From this clinical view the child itself can be seen as an object which can be owned or bought and in what can be seen as a prenatal and family led society which attempts to reinforce the so called ideals of the traditional family owning such a child is apparently essential for happiness.. In the Baby M case however the surrogate mother after giving birth and holding her child was unable to go through with handing the child over. Similarly occasions where donors want access to a child can be seen in the case of Mary K and Jhordan in 1978, that Laquer (1990) comments on.

Jhordan as a friend of a lesbian couple donated sperm in an informal agreement for the couple to have a child. Once this child was born though Jhordan wanted a role in the child’s life. This new technology causes problems as an extra person is brought into the parent equation in many cases. This causes problems socially as religious and government ideals still want us to hark back to the days of the supposed ideal of the nuclear family, but now we have a three-parent family.

As with divorce in many surrogate or donor cases gaining ownership of the child becomes all-important. The battle that ensues in contract motherhood cases can amount to who puts in more to the baby physically the mother of the father, as we see in the case of Baby M. However as concepts motherhood and fatherhood cannot be reduced down to biology, they are about nurturing and caring for a child in both an emotional and physical sense.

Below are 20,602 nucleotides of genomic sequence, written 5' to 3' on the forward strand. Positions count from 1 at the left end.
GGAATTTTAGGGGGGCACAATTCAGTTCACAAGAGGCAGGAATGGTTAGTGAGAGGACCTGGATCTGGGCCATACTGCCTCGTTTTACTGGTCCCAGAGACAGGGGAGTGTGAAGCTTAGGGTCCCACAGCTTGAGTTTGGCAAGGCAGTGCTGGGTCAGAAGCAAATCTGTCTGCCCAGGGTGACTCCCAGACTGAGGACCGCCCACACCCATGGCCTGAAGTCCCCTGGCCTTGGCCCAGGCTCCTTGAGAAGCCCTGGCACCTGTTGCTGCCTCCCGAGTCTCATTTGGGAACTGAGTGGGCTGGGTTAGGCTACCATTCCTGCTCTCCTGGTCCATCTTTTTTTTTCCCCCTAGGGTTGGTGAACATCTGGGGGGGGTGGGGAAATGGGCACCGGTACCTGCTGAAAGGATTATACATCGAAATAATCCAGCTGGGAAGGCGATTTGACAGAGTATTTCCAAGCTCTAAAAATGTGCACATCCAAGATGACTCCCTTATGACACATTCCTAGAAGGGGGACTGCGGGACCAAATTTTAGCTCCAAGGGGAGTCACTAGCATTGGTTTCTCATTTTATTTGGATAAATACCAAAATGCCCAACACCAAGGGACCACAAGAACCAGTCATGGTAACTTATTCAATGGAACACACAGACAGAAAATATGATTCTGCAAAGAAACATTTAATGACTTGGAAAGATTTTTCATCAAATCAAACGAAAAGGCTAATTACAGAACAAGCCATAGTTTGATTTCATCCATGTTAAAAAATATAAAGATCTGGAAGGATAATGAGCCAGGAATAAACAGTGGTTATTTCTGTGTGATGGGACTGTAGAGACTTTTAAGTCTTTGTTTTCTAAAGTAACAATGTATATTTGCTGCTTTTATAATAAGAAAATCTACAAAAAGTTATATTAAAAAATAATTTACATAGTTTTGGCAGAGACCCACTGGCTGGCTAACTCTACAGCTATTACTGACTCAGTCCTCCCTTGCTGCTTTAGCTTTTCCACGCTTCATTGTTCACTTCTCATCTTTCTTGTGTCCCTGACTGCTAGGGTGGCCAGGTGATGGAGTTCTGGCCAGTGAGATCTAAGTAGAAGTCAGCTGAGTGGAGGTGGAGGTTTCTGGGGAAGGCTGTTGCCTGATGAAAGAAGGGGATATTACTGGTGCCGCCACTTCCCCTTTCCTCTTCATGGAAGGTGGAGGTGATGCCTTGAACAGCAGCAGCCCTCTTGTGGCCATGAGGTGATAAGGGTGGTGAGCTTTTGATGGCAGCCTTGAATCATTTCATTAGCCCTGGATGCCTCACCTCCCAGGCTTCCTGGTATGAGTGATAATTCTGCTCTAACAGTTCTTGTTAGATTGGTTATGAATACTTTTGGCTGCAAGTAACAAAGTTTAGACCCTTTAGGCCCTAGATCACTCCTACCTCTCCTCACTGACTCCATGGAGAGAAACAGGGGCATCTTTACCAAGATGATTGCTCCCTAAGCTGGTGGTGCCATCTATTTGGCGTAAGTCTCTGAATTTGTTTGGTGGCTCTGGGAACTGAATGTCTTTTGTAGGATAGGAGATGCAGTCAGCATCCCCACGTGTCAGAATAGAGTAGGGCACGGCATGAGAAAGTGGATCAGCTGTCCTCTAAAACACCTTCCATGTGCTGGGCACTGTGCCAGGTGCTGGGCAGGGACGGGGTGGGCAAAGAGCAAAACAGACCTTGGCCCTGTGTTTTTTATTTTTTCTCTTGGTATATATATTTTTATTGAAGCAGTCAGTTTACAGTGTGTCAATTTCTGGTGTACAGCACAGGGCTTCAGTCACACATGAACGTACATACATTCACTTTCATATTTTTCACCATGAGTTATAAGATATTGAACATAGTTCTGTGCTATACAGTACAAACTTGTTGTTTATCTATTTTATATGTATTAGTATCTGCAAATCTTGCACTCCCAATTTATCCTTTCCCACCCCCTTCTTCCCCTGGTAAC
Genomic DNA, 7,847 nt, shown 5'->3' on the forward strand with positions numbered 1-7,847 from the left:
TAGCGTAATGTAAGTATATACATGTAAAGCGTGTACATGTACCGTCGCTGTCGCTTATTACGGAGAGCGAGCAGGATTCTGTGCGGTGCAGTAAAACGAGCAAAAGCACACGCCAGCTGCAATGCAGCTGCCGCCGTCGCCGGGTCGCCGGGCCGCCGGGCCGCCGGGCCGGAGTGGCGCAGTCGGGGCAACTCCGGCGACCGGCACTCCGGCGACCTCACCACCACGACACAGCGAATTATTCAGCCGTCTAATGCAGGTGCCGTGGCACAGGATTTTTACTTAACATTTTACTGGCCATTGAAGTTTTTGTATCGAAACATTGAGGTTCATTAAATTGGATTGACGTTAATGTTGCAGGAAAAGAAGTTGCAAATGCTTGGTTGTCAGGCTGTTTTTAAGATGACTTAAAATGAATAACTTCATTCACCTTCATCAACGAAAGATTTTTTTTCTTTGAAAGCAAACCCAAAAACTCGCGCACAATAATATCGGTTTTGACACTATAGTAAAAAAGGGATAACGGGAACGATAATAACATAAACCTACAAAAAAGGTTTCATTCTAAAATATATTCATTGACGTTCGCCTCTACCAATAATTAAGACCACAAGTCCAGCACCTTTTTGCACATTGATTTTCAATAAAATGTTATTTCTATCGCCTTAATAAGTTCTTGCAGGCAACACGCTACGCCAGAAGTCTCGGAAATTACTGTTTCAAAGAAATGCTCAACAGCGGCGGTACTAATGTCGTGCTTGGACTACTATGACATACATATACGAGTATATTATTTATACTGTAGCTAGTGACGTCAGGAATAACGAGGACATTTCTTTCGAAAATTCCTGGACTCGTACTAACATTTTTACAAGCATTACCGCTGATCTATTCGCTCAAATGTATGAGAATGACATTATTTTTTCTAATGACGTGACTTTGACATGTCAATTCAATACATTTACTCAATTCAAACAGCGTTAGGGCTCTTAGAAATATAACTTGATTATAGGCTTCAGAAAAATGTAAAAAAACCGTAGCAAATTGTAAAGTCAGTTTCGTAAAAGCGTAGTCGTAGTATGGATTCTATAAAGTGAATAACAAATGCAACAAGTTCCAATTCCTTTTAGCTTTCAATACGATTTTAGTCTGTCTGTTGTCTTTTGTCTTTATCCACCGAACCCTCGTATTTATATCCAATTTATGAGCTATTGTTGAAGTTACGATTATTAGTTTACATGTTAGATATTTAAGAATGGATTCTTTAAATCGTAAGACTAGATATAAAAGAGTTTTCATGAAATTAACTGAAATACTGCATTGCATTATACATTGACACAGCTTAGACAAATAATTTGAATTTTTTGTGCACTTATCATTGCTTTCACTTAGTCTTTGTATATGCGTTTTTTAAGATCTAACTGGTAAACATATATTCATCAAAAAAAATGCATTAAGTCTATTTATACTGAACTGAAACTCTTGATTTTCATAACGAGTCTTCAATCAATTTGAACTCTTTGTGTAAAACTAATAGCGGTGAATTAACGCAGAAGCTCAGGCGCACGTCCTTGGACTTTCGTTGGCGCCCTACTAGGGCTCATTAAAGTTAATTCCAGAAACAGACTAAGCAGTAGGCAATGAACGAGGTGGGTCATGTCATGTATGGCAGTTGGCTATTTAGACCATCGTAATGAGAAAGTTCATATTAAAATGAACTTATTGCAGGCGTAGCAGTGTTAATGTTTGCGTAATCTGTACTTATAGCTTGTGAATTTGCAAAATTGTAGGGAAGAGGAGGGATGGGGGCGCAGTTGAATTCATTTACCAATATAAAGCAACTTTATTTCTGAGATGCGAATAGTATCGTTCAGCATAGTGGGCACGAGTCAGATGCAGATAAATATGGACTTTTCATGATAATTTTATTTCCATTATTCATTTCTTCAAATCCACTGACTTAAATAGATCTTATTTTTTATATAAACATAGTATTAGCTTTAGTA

The divide as well between the concept of motherhood and fatherhood seems to be shifting as men even as donors want to become more involved and women as surrogate mothers seem to be content with not being involved with offspring. Coltrane (1997) highlights this in his example of Gary and Susan Carter, he uses Chodorow’s (1978) suggestion that the ability to nurture is present in both girls and boys but men suppress this as an attempt to maintain the masculinity and the example of the Carters to show that Motherhood and Fatherhood are not so dissimilar in the 20th century.